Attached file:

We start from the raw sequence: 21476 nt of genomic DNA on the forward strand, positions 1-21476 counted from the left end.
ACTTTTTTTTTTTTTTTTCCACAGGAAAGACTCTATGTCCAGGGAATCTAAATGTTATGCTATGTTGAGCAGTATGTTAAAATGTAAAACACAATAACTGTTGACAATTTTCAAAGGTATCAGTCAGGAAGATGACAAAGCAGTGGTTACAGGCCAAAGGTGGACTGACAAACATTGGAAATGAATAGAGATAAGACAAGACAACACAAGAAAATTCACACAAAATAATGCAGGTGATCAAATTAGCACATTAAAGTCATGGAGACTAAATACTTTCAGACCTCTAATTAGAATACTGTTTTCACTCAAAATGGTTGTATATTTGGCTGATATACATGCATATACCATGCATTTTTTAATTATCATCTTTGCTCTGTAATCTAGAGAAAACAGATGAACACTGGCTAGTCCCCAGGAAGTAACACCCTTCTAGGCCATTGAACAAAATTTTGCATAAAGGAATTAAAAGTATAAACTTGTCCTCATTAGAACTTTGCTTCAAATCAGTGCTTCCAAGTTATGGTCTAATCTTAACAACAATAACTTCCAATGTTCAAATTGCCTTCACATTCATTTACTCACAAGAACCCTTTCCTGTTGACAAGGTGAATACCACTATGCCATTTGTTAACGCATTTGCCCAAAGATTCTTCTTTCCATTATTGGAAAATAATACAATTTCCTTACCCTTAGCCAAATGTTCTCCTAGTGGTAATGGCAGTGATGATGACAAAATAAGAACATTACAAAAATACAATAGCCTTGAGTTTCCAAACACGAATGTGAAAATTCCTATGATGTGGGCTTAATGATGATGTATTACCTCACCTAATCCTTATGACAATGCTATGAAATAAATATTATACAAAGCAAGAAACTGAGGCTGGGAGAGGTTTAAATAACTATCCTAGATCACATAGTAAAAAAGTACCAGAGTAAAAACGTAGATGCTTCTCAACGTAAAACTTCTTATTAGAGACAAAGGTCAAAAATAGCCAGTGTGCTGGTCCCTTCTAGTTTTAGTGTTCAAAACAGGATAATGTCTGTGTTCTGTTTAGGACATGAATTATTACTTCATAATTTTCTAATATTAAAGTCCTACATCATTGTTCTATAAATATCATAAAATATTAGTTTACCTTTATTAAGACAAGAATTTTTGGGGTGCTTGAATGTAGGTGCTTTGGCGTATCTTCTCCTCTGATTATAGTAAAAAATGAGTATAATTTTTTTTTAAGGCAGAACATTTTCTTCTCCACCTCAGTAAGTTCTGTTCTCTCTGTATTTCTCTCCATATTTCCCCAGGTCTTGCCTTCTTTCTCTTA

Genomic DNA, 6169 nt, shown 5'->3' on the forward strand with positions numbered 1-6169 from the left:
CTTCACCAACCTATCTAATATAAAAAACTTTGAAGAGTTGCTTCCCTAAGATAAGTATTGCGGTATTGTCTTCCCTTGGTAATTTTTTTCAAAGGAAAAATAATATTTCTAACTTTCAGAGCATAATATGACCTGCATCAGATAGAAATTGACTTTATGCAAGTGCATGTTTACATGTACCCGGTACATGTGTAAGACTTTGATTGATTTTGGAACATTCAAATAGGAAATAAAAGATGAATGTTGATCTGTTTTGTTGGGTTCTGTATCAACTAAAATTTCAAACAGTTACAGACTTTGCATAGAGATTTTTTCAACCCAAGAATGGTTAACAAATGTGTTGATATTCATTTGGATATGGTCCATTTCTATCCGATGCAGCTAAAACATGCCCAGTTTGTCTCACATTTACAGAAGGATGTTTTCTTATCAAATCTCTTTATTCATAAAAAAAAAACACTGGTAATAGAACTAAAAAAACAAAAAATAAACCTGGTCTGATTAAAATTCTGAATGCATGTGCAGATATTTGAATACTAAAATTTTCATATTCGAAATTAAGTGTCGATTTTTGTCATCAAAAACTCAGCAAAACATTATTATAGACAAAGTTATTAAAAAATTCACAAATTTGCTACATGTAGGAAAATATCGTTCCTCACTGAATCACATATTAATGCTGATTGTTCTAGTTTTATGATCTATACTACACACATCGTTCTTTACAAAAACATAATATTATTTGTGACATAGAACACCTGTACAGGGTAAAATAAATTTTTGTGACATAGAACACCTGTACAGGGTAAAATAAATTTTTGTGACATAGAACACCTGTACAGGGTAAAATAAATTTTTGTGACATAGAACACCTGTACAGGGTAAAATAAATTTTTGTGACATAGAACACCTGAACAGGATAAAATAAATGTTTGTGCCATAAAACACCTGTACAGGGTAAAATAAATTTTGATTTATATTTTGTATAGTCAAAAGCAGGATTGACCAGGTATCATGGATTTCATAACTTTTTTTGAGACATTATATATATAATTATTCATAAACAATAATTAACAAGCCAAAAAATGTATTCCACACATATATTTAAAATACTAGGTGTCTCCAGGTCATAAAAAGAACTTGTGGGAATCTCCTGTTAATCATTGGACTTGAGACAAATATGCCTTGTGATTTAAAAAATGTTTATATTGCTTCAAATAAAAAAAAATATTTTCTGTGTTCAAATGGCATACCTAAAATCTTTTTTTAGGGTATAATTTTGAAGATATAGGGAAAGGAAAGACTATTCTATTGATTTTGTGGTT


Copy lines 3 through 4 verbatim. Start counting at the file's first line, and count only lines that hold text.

Genomic DNA, 6169 nt, shown 5'->3' on the forward strand with positions numbered 1-6169 from the left:
CTTCACCAACCTATCTAATATAAAAAACTTTGAAGAGTTGCTTCCCTAAGATAAGTATTGCGGTATTGTCTTCCCTTGGTAATTTTTTTCAAAGGAAAAATAATATTTCTAACTTTCAGAGCATAATATGACCTGCATCAGATAGAAATTGACTTTATGCAAGTGCATGTTTACATGTACCCGGTACATGTGTAAGACTTTGATTGATTTTGGAACATTCAAATAGGAAATAAAAGATGAATGTTGATCTGTTTTGTTGGGTTCTGTATCAACTAAAATTTCAAACAGTTACAGACTTTGCATAGAGATTTTTTCAACCCAAGAATGGTTAACAAATGTGTTGATATTCATTTGGATATGGTCCATTTCTATCCGATGCAGCTAAAACATGCCCAGTTTGTCTCACATTTACAGAAGGATGTTTTCTTATCAAATCTCTTTATTCATAAAAAAAAAACACTGGTAATAGAACTAAAAAAACAAAAAATAAACCTGGTCTGATTAAAATTCTGAATGCATGTGCAGATATTTGAATACTAAAATTTTCATATTCGAAATTAAGTGTCGATTTTTGTCATCAAAAACTCAGCAAAACATTATTATAGACAAAGTTATTAAAAAATTCACAAATTTGCTACATGTAGGAAAATATCGTTCCTCACTGAATCACATATTAATGCTGATTGTTCTAGTTTTATGATCTATACTACACACATCGTTCTTTACAAAAACATAATATTATTTGTGACATAGAACACCTGTACAGGGTAAAATAAATTTTTGTGACATAGAACACCTGTACAGGGTAAAATAAATTTTTGTGACATAGAACACCTGTACAGGGTAAAATAAATTTTTGTGACATAGAACACCTGTACAGGGTAAAATAAATTTTTGTGACATAGAACACCTGAACAGGATAAAATAAATGTTTGTGCCATAAAACACCTGTACAGGGTAAAATAAATTTTGATTTATATTTTGTATAGTCAAAAGCAGGATTGACCAGGTATCATGGATTTCATAACTTTTTTTGAGACATTATATATATAATTATTCATAAACAATAATTAACAAGCCAAAAAATGTATTCCACACATATATTTAAAATACTAGGTGTCTCCAGGTCATAAAAAGAACTTGTGGGAATCTCCTGTTAATCATTGGACTTGAGACAAATATGCCTTGTGATTTAAAAAATGTTTATATTGCTTCAAATAAAAAAAAATATTTTCTGTGTTCAAATGGCATACCTAAAATCTTTTTTTAGGGTATAATTTTGAAGATATAGGGAAAGGAAAGACTATTCTATTGATTTTGTGGTT